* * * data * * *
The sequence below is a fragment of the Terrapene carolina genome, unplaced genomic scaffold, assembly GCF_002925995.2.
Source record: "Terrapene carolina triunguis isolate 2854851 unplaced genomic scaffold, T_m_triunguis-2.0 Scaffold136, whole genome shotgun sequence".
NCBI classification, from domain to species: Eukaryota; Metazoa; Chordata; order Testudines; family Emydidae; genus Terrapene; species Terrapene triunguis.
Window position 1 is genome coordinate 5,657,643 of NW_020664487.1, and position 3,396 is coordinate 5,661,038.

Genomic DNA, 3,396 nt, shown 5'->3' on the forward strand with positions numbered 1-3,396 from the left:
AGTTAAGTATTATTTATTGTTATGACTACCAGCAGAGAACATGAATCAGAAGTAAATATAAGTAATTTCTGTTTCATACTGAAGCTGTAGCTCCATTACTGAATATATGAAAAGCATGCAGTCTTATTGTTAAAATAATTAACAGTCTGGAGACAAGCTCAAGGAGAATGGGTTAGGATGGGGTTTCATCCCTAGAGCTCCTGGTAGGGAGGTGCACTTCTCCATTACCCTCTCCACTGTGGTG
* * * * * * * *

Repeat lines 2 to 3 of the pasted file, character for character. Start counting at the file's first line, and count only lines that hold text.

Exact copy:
Source record: "Terrapene carolina triunguis isolate 2854851 unplaced genomic scaffold, T_m_triunguis-2.0 Scaffold136, whole genome shotgun sequence".
NCBI classification, from domain to species: Eukaryota; Metazoa; Chordata; order Testudines; family Emydidae; genus Terrapene; species Terrapene triunguis.